The International Spy Museum is a tribute to spies, spy technology, and secrets. Opened in 2002 in a town full of high-quality, free museums and monuments, the Spy Museum’s engaging, fun exhibits have allowed the for-profit museum to succeed while charging $22 for admission. If you’re at all interested in this kind of thing, it’s time (and money) well spent.
Permanent Exhibits at the International Spy Museum
The International Spy Museum has permanent exhibits covering six areas: Starting in Covers and Legends, you get an alternate identity (complete with documentation) and an introduction to spying as a career. Next comes School for Spies, where you get to see all of the cool gadgets, tools, and tech that spies use to gather secrets, evade detection, and stay one step ahead of their targets. In The Secret History of History, you’ll learn the stories of spies throughout history, how they worked, and whom they helped. From Ballroom to Battlefield covers how spies and espionage worked during the US Civil War.
One of our favorite exhibits is Spies Among Us, which features codes and code-breaking stories from World War II. If you want to sleep at night (instead of hoarding generators and batteries), skip The 21st Century exhibition, which shows how modern life would be disrupted if a cyberattack were launched against the US electricity grid.
Operation Spy: An Interactive Spy Game for Ages 12 and Up
Besides the permanent exhibits, the International Spy Museum has a rotating set of special exhibits. The most recent is Exquisitely Evil: 50 Years of Bond Villains, featuring the villains from the James Bond movie franchise, their weapons of destruction, plans, and movie props. The best part of the exhibit is when real-life spies tell stories of how their missions sometimes got as exciting as a Bond movie. The International Spy Museum also hosts a one-hour, interactive spy game called Operation Spy (ages 12 and up). Your team’s assignment is to track down a bomb device and the person who stole it, in a foreign town called Khandar. You’ll need to make contact with a local agent (without drawing attention), break out of a room, decrypt a secret transmission, and more. It’s fast paced but fairly straightforward. If you’ve got the time, it’s fun. Operation Spy costs $15 without museum admission, or $29 including museum admission. Buy tickets in advance on the website, and arrive 20 minutes early for orientation.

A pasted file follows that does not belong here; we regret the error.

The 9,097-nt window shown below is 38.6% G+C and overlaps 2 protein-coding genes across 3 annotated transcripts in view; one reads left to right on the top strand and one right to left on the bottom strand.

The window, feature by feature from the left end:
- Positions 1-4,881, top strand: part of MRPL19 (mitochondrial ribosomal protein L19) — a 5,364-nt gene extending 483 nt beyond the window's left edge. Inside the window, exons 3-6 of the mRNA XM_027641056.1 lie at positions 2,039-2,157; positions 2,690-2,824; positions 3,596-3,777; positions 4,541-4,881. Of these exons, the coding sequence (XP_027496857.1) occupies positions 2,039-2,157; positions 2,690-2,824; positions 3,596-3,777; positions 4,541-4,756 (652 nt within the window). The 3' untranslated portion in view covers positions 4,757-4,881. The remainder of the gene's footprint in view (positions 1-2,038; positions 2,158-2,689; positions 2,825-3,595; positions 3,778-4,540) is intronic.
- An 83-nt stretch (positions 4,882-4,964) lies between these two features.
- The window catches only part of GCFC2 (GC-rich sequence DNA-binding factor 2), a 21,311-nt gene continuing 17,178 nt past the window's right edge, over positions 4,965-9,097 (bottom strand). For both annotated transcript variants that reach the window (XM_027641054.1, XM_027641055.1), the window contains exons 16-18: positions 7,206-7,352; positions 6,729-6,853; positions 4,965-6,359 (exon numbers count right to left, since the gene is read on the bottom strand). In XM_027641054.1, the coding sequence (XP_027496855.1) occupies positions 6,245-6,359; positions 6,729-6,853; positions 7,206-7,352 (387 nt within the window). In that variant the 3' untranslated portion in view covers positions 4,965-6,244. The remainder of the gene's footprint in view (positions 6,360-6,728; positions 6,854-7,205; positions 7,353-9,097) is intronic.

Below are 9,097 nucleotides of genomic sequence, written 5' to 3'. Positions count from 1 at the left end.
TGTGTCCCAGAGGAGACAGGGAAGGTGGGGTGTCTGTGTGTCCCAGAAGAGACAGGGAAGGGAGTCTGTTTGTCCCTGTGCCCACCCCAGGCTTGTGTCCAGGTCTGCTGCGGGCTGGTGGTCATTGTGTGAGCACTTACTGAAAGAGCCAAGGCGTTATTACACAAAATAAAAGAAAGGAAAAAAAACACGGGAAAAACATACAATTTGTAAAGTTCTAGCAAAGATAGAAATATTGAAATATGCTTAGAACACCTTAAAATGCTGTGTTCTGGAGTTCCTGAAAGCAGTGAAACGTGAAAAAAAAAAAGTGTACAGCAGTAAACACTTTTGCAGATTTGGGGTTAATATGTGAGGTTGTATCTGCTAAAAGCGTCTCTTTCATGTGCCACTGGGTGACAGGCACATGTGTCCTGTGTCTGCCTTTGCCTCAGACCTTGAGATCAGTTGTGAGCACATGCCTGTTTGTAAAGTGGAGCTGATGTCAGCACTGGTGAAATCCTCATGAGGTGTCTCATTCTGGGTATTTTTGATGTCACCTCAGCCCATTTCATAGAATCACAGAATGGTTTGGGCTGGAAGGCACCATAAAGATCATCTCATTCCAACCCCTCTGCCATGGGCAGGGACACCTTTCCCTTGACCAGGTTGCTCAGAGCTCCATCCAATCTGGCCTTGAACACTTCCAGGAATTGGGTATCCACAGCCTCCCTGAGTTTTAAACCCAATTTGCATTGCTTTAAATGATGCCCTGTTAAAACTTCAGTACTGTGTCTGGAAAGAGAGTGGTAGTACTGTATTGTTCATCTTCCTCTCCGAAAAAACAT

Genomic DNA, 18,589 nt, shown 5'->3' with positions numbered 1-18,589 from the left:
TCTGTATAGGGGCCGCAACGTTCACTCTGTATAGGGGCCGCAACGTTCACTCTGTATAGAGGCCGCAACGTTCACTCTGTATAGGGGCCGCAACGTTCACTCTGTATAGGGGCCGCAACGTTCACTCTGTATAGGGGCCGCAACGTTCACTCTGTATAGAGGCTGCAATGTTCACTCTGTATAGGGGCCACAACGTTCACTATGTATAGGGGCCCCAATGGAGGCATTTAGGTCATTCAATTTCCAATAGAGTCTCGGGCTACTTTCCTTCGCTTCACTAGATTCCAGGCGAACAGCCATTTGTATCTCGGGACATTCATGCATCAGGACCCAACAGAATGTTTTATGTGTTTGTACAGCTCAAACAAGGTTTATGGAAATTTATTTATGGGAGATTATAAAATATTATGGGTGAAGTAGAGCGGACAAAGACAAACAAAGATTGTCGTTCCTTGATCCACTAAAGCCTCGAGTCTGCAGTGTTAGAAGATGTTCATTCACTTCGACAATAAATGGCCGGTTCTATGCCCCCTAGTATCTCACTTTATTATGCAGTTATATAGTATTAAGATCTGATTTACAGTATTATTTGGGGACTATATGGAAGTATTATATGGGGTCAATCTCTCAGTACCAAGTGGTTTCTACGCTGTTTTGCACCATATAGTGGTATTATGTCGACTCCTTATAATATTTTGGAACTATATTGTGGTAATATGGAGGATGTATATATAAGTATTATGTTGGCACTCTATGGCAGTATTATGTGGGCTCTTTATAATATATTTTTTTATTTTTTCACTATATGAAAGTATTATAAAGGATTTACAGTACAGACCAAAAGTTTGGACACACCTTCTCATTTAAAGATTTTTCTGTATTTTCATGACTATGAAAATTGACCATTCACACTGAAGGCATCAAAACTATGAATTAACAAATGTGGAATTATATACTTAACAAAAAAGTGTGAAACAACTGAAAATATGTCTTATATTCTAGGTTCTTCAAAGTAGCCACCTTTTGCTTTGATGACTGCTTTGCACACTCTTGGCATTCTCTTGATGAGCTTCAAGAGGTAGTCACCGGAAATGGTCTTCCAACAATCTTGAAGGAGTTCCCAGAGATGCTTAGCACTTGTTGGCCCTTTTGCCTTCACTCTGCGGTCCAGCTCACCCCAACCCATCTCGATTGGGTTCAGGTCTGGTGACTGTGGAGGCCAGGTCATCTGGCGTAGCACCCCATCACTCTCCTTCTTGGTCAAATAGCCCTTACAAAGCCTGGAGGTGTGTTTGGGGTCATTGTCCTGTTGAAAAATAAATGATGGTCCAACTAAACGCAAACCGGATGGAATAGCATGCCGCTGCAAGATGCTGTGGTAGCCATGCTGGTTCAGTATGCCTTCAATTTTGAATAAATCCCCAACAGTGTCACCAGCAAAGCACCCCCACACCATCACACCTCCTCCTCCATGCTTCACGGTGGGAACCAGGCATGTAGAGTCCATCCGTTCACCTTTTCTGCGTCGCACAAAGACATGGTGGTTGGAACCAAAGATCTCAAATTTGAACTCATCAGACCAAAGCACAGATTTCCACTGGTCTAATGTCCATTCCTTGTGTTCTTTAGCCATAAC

Touring Tips: The gift shop’s most popular item is a black T-shirt that reads, “Deny everything.” (We each bought one to wear around the office.)
The International Spy Museum is located at 800 F Street, NW, in Washington, D.C. For more information and to learn about temporary exhibits, call 202-393- 7798 or visit their website.
The International Spy Museum is only one of many museums described in The Unofficial Guide to Washington, D.C. by Eve Zibart, Renee Sklarew, and Len Testa.
Entrance to International Spy Museum: By Another Believer (Own work) [CC BY-SA 3.0], via Wikimedia Commons
James Bond car: By Shaun Versey (Bond’s Aston Martin DB5) [CC BY-SA 2.0 (http://creativecommons.org/licenses/by-sa/2.0)], via Wikimedia Commons